“Farmers with excess mushroom should take them to the nearby mushroom research centre to avoid scenarios where the hygiene of the produce is compromised,” Namubiru says.
The excess mushroom is dried at the local research centre, packed and sold to big hotels.
Each farmer who submits mushrooms is registered and the vegetable is weighed before its stashed into the drier facilities.
“The farmers now know how to convert the weight of fresh mushroom into dry ones,” Namubiru says.
The farmers receive their money as soon as dry mushroom bulk is sold.
Community research centres are resource centres where farmers could seek technical assistance about the enterprises.
Freda Ann Namubiru, the chief community mushroom enterprise instructor, says a kilogramme of dry mushroom at the moment goes for about sh8,000 and it is bound to increase with the ever-growing clientele.
“When the enterprise takes root with the targeted 20,000 households in production, we shall be ready for the export market as by then our produce shall be reliale and formidable,” Namubiru says.
Although the oyster mushroom enterprise may not be a new phenomenon in Uganda, few people with scanty scientific knowledge have engaged in it, in the past.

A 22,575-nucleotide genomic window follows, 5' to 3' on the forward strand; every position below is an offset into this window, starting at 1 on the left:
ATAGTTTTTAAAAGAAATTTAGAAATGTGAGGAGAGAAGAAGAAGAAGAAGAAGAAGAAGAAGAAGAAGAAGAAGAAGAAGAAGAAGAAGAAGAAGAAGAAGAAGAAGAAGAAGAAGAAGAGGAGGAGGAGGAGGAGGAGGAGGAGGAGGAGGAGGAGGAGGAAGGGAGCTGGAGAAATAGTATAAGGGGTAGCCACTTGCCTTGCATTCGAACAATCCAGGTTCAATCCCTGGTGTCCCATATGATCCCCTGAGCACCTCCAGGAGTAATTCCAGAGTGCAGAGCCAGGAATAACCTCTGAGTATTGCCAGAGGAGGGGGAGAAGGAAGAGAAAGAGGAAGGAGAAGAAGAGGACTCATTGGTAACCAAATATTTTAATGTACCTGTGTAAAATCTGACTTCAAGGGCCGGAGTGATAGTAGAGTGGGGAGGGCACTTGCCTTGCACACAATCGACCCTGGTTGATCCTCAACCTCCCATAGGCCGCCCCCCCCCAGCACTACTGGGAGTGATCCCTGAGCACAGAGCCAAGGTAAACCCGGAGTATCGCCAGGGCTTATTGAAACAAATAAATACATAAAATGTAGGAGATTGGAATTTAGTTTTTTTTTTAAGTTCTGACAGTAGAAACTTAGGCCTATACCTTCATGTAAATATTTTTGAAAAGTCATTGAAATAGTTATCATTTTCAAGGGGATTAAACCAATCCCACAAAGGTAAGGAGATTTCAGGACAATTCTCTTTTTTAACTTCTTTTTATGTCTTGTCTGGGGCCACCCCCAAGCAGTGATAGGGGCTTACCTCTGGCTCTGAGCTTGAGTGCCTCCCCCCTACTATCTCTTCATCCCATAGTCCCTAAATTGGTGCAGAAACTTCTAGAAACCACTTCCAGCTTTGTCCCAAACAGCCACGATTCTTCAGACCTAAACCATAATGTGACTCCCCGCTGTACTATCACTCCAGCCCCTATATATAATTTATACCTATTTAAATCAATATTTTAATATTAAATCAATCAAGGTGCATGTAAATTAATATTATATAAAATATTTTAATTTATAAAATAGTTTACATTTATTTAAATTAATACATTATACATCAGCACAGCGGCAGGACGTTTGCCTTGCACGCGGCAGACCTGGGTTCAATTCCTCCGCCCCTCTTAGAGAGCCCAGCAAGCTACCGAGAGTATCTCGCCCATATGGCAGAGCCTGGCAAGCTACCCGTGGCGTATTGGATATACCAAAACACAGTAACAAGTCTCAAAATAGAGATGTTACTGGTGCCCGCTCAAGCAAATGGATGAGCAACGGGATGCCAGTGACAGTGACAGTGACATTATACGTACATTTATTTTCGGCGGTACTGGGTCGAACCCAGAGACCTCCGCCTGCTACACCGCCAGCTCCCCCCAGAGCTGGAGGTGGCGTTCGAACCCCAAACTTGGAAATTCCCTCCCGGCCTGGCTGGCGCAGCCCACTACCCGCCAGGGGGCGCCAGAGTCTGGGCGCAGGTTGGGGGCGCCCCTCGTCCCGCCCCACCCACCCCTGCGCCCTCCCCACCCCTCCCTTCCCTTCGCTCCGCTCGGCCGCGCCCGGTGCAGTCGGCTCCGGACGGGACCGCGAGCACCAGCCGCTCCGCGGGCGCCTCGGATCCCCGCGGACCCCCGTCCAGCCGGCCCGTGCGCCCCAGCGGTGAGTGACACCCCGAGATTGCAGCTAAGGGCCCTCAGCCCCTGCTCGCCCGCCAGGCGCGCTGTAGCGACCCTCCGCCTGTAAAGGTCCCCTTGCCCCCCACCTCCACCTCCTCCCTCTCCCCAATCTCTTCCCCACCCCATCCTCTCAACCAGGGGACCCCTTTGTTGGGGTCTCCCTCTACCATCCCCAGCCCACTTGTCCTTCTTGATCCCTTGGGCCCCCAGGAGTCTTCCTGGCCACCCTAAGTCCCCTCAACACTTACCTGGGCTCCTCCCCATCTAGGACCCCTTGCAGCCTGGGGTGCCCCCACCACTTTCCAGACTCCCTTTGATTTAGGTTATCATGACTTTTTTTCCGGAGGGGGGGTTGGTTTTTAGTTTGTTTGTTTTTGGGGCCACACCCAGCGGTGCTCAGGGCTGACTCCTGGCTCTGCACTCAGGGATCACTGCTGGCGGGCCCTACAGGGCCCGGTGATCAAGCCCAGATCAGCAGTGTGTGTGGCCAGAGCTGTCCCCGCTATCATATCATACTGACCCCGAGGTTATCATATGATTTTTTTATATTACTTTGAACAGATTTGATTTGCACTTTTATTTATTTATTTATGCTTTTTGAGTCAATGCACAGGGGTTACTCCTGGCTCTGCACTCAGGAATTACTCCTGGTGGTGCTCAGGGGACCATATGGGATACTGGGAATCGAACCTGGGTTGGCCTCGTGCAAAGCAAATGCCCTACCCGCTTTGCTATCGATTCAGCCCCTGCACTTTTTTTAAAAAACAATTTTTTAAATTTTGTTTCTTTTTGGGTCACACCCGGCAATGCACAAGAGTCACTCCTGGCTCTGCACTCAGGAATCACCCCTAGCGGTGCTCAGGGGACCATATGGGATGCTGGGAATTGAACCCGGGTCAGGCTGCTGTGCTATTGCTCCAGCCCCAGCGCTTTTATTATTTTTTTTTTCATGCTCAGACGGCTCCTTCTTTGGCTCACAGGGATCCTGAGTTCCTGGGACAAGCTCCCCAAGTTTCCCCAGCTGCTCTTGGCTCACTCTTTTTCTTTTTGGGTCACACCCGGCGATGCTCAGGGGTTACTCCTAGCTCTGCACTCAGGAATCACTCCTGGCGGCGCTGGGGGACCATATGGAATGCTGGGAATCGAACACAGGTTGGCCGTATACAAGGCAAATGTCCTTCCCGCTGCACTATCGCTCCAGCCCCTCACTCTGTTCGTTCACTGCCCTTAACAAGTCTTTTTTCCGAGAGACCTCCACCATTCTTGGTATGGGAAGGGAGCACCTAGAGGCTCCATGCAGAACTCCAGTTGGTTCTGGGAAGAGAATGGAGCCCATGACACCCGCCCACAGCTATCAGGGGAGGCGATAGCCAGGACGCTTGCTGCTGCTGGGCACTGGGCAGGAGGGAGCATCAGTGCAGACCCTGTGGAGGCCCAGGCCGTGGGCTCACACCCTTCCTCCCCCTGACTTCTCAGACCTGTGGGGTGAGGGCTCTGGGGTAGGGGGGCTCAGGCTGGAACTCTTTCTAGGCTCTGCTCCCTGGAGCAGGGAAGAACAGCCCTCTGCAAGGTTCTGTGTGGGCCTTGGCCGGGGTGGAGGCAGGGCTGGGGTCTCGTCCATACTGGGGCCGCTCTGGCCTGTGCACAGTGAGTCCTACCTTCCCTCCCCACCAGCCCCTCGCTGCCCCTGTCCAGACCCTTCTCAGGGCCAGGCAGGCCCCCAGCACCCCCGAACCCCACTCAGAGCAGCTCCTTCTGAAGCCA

Freda Namubiru, a biologist in the discipline of science and technology, says among the bottlenecks is low awareness and rigidity of the few people with the idea of the enterprise to share it with others.
This has contributed to low popularity of the enterprise.
However, because the crop has medicinal properties, Namubiru says it holds a universal market both local and international which is why the Government is now considering mass production.
Average cost of production
At most a farmer may set aside sh20,000 only.
This caters for obtaining poles, papyrus and a roll of plastic sheet used in making gardens as well as the mushroom seed.
Bukedi sub-region being a hub of cotton growing, cotton waste, which is among the primary raw materials, is obtained from ginneries at no cost.